Helicobacter pylori bacteria has been infecting us humans since our earliest days, more than 100,000 years ago…even before the evolution of modern man! The organism lives in the stomach lining and causes chronic inflammation called gastritis, acting as a strong risk factor for both ulcer formation and stomach cancer. But how does someone get infected with H. pylori? Surprisingly, we still don’t really know exactly how this happens…but here are the most likely ways the organism spreads:
Gastric-oral transmission: H. pylori is readily cultured from vomitus, both from the vomited gastric contents and also from tiny aerosolized particles that are spewed from the patient (detectable at distances of about 4 feet or less). If these live H. pylori organisms are then ingested by another person, they will infect the new host’s stomach lining and lead to a chronic infection. This is how the disease likely spreads between close household contacts, especially young children, whose handwashing and hygiene is often subpar or nonexistent. Therefore, vomiting illnesses such as gastroenteritis would seemingly increase the risk of transmission.
Fecal-oral transmission: Just as the name suggests, this is when the H. pylori organism is spread through contact with an infected person’s stool. The live organism is excreted in the stool, especially in diarrheal stools, and once again if general hygienic practices (i.e., hand washing, access to clean water for drinking/bathing/laundry) are not followed then the organism will find it’s way to people’s hands. People have a way of getting their hands into their mouths or onto food that soon makes it into their mouths, giving H. pylori easy access to a new stomach to infect.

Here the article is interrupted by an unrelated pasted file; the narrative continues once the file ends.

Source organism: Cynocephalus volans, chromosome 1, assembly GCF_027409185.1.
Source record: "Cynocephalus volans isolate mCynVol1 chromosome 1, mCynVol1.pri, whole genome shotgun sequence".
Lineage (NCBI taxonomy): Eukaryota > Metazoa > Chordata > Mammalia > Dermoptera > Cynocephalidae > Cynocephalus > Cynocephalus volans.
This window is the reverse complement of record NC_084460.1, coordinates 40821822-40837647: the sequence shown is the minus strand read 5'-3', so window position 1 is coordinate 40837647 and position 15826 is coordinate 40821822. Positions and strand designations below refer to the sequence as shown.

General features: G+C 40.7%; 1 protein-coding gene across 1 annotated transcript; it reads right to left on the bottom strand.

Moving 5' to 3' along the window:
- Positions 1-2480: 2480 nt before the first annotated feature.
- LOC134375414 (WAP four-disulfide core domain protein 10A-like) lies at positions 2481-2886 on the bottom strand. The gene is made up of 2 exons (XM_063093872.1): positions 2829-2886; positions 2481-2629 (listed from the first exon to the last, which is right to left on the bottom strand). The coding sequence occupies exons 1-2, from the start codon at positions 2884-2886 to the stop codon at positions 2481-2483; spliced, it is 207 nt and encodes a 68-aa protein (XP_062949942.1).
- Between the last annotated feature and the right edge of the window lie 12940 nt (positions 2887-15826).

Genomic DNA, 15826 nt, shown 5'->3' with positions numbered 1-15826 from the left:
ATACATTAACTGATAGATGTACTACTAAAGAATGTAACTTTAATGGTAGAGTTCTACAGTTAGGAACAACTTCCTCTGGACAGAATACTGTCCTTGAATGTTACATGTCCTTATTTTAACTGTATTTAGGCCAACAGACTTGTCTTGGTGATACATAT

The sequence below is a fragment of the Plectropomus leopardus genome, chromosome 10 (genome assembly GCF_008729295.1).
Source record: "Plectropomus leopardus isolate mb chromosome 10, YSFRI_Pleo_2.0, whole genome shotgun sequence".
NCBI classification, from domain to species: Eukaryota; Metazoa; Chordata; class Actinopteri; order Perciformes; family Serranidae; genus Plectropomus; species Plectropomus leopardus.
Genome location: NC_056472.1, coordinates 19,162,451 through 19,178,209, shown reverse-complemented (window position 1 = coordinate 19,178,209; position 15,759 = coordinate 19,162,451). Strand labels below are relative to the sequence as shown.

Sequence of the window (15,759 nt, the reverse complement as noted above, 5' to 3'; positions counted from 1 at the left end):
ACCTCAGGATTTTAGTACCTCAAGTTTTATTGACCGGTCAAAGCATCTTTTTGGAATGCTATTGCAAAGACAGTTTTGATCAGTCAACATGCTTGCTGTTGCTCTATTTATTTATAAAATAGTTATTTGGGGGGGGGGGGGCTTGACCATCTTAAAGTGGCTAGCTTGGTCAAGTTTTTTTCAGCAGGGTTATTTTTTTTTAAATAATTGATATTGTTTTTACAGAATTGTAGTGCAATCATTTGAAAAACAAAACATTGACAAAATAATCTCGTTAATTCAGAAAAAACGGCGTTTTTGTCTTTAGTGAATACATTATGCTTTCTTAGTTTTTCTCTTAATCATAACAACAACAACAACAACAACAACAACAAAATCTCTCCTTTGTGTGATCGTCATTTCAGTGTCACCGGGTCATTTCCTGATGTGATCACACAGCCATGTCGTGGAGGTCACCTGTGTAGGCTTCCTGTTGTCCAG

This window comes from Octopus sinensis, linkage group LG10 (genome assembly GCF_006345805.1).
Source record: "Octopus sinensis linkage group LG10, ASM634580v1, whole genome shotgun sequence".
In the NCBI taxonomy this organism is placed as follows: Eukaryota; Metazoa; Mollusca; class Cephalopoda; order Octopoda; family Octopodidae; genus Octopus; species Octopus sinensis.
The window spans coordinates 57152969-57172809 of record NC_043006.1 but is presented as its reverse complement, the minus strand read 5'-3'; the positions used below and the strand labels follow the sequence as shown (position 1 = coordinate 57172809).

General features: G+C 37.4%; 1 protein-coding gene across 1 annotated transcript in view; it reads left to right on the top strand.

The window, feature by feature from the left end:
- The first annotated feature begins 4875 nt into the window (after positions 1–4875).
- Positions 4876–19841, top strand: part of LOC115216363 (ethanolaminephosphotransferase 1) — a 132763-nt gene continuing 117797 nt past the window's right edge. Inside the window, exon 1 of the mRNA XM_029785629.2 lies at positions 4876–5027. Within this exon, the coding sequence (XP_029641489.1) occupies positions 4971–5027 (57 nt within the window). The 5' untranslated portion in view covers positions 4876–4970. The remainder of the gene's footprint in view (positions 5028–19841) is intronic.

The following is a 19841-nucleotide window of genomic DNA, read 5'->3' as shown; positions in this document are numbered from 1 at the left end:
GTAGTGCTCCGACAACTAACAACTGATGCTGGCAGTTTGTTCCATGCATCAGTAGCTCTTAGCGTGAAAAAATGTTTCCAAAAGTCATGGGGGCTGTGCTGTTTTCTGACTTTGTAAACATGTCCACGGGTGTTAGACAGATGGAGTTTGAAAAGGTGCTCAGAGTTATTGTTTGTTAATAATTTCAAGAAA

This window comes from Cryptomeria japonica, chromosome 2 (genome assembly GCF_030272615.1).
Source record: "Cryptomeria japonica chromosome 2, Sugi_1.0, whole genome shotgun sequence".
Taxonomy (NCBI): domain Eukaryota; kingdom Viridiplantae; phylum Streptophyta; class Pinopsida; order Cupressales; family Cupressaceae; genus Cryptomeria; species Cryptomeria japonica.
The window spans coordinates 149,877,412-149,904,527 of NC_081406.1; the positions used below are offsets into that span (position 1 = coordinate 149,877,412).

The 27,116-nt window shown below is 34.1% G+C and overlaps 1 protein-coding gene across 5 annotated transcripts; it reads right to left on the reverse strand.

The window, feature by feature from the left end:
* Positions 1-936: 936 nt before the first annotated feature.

Oral-oral transmission: H. pylori is found both in saliva, and in the oral cavity of people infected with the bacteria. It can live on the teeth, hiding out in plaques of biofilm that are somewhat impenetrable to antibiotics and topical oral hygiene products. Can people spread H. pylori by kissing? The answer is not really known, but I would say this is at least possible. Probably not so much by the casual type of kiss you would give your aunt on the cheek, but more from the saliva-swapping type of kiss between two intimate partners.
Genital-oral transmission: This one is mainly theoretical, but there is at least the possibility that H. pylori can colonize the male urogenital tract, leading to symptoms of urethritis, and possibly spreading the infection to other partners after oral sex. Oral-anal intercourse can potentially spread the bacteria for obvious reasons related to fecal-oral transmission. Vaginal intercourse or oral-vaginal contact has been postulated to spread the bacteria also. I must again stress that these are all theoretical routes of transmission, and I am not aware of any convincing evidence to date that H. pylori is readily spread sexually.
So in summary, good hygiene and access to clean soapy water seems key to preventing the spread of Helicobacter pylori. This makes sense, since most people become infected with the bacteria as children, usually at an age when unwashed hands are into everything, and personal hygiene is not really a fully-formed concept yet. H. pylori then becomes a chronic mild infection in most people, often only discovered in adulthood when gastritis or an ulcer is diagnosed.